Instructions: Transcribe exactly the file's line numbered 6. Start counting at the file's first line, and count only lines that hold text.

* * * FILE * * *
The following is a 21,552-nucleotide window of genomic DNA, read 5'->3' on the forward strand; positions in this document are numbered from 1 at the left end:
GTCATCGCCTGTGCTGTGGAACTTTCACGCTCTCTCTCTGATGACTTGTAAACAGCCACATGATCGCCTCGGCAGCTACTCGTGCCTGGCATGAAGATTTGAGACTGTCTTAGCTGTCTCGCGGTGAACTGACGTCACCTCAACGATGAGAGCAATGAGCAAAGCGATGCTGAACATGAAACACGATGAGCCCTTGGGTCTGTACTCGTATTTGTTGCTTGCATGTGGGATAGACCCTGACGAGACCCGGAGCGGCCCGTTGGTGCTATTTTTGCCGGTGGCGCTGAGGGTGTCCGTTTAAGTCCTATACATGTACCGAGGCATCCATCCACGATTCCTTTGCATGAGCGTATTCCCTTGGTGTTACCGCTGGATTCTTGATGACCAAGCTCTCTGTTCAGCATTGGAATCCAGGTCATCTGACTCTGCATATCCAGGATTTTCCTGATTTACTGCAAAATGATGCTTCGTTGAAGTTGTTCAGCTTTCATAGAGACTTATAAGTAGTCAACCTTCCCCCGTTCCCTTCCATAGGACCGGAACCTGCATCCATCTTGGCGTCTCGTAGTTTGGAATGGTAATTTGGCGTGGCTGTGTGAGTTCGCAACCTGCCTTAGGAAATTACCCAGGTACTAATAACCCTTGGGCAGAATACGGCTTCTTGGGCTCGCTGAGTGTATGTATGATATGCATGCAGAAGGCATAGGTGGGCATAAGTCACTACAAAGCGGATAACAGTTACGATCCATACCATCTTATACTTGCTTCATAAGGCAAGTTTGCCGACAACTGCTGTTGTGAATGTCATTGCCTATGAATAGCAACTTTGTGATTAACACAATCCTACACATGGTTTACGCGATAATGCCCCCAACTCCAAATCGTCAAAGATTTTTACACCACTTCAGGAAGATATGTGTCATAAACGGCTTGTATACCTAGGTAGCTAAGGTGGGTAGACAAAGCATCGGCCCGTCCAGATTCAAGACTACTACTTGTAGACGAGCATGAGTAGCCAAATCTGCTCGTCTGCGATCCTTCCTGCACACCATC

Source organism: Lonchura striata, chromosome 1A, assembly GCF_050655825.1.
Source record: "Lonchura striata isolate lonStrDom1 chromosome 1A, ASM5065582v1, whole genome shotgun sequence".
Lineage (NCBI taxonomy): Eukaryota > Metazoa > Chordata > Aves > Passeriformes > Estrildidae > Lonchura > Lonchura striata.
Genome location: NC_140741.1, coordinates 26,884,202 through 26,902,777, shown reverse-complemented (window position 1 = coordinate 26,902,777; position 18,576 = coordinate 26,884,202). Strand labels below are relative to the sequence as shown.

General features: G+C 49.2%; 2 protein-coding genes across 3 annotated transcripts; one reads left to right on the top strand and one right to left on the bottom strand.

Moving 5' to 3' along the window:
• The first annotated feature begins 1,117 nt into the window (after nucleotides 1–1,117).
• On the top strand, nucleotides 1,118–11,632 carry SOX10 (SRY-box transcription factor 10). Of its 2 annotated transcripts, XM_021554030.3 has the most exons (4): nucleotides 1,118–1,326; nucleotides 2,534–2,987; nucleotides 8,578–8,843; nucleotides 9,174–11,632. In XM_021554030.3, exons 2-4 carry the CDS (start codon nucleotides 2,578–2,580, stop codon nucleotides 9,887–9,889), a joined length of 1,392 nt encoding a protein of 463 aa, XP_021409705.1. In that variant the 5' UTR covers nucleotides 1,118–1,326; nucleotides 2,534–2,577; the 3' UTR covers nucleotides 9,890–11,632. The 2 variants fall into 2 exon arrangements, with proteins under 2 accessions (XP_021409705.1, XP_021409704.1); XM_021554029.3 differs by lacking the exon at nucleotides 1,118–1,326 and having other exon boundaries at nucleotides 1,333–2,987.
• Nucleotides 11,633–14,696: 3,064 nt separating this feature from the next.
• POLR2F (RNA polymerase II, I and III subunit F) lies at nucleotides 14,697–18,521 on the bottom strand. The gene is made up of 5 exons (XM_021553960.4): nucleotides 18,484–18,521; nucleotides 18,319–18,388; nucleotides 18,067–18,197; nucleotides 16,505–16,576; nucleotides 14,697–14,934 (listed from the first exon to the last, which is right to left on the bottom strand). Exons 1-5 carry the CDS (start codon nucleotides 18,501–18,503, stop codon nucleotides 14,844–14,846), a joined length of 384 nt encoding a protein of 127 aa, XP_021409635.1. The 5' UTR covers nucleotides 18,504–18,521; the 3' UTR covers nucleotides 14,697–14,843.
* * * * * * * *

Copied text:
Genome location: NC_140741.1, coordinates 26,884,202 through 26,902,777, shown reverse-complemented (window position 1 = coordinate 26,902,777; position 18,576 = coordinate 26,884,202). Strand labels below are relative to the sequence as shown.